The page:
One of the things that kept me from starting a blog is a sneaking suspicion that blogs are evil.
Mind you, not serious, Level 5, grab your crucifix and holy water kind of evil. But a little bit evil, in that blogs contribute to the massive erosion of physical, interpersonal contact that is engulfing our world.
Get on a subway in Tokyo, nearly everyone is texting or watching TV on their cell phones. If not, they're zoned out plugged into an IPod. A smattering of old-school nonconformists are reading manga or old-fashioned paperbacks.
The sidewalks aren't much better. People careen around, heads down, monads with their brains suctioned on to some sort of electronic device. There's always a moment of shock when they look up just before plowing into a person or stationery object.
Even friends, colleagues, couples sitting in a restaurant, at the slightest pause in the conversation whip out their cell phones to check for messages or whatever they do. Often there's no conversation at all, just two people texting next to each other.
This trend of virtualizing all human interactions is evil. Blogs are part of that.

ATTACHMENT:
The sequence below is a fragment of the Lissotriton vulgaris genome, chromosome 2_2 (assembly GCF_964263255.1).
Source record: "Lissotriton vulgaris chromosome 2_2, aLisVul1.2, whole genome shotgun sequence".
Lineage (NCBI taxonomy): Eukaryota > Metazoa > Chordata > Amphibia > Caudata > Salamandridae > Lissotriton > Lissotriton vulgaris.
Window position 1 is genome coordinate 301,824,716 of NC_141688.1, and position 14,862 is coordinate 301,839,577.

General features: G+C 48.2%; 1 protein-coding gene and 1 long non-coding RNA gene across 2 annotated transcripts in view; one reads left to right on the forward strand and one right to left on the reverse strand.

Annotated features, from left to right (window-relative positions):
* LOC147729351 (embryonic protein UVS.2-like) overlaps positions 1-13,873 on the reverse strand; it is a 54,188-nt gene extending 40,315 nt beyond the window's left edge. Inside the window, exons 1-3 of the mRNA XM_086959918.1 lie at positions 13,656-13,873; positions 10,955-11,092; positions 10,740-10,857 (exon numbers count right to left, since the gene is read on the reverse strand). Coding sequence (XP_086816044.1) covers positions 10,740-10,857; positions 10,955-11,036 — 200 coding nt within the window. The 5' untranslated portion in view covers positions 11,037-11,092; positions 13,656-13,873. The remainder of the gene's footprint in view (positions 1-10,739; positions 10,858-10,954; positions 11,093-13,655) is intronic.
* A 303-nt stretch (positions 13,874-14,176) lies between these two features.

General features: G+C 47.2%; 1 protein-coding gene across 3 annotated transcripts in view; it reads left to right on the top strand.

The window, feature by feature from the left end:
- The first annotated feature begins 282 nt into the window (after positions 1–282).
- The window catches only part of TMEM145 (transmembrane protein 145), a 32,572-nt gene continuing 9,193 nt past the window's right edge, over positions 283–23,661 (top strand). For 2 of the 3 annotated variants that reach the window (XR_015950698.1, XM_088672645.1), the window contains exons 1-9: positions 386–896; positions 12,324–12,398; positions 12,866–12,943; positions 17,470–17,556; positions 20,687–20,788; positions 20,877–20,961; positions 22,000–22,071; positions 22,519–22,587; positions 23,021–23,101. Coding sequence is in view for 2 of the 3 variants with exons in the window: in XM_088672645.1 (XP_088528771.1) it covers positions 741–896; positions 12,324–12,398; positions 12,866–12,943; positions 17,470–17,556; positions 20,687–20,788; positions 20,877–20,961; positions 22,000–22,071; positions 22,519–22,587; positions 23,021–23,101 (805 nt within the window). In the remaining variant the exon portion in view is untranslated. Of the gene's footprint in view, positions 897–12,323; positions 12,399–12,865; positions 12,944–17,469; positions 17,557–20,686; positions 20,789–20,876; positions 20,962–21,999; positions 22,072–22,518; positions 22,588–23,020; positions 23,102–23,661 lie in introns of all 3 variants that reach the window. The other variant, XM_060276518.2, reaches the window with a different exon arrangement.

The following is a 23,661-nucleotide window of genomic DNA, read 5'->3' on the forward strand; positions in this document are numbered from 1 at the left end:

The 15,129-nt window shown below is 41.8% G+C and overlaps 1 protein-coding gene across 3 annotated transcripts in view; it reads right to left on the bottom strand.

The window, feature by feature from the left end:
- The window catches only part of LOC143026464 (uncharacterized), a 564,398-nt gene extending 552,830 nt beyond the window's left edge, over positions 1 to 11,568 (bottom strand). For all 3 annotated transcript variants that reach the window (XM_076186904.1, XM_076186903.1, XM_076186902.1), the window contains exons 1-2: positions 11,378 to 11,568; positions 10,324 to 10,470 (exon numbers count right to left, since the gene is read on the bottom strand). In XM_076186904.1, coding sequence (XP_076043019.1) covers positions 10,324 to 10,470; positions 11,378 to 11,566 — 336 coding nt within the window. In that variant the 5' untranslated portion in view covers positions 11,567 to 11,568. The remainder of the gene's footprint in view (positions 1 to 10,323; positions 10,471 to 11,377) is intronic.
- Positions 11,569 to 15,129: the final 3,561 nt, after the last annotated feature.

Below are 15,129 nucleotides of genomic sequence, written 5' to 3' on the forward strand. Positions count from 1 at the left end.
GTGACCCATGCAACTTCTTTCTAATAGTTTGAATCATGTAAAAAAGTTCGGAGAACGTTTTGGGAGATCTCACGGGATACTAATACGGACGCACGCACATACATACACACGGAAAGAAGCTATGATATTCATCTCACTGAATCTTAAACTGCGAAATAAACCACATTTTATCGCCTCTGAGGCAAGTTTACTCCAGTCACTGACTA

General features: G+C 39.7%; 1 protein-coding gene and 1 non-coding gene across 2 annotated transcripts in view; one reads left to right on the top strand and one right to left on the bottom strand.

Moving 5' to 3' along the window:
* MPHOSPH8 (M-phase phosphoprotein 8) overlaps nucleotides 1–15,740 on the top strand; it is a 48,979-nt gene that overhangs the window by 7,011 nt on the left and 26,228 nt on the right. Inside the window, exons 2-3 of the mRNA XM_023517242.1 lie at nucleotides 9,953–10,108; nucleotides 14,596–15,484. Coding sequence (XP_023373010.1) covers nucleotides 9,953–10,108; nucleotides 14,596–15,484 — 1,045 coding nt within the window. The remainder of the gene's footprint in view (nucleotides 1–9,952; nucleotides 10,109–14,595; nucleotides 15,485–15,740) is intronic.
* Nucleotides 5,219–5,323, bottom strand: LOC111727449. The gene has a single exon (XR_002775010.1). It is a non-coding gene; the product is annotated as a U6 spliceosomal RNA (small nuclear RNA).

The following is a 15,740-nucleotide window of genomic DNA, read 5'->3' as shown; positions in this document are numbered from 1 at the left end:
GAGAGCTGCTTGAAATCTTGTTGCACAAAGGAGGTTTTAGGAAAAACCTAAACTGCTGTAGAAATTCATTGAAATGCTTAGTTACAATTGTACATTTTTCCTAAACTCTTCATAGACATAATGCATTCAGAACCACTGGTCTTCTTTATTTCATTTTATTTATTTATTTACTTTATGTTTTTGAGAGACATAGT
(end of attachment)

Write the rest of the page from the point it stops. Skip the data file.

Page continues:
I'm not saying that blog interactions aren't meaningful. I'm stimulated and encouraged and challenged by the blogs that I read. I feel a real connection with the people who write them. I pray for them when they're sick or pregnant. I'm sad when they experience a loss.
But there's a problem when we go to the blogosphere to engage in interactions instead of dealing with the warm, breathing human beings who are right next to us.
God places us in communities to stimulate and encourage us, yes, but also to frustrate and infuriate and confuse us. Dealing with people and all their warts, not just the parts they choose to publish, is part of how we grow in charity. Letting people deal with us and all our warts is part of how we grow in humility and grace.
But at the end of the day, it's not just about my stimulation or encouragement, or even my personal growth. God uses local communities of ill-equipped, stumbling and plodding men and women to bring transformation and healing and grace to whole districts and cities and nations.
So if a blog is a source of inspiration or encouragement or comfort or challenge, that is a good and godly thing. But if the blogosphere is the only place where you really engage with other human beings, I think that's a problem.
Note to self: Look up. Log off. Get out of the house. Get out into real life.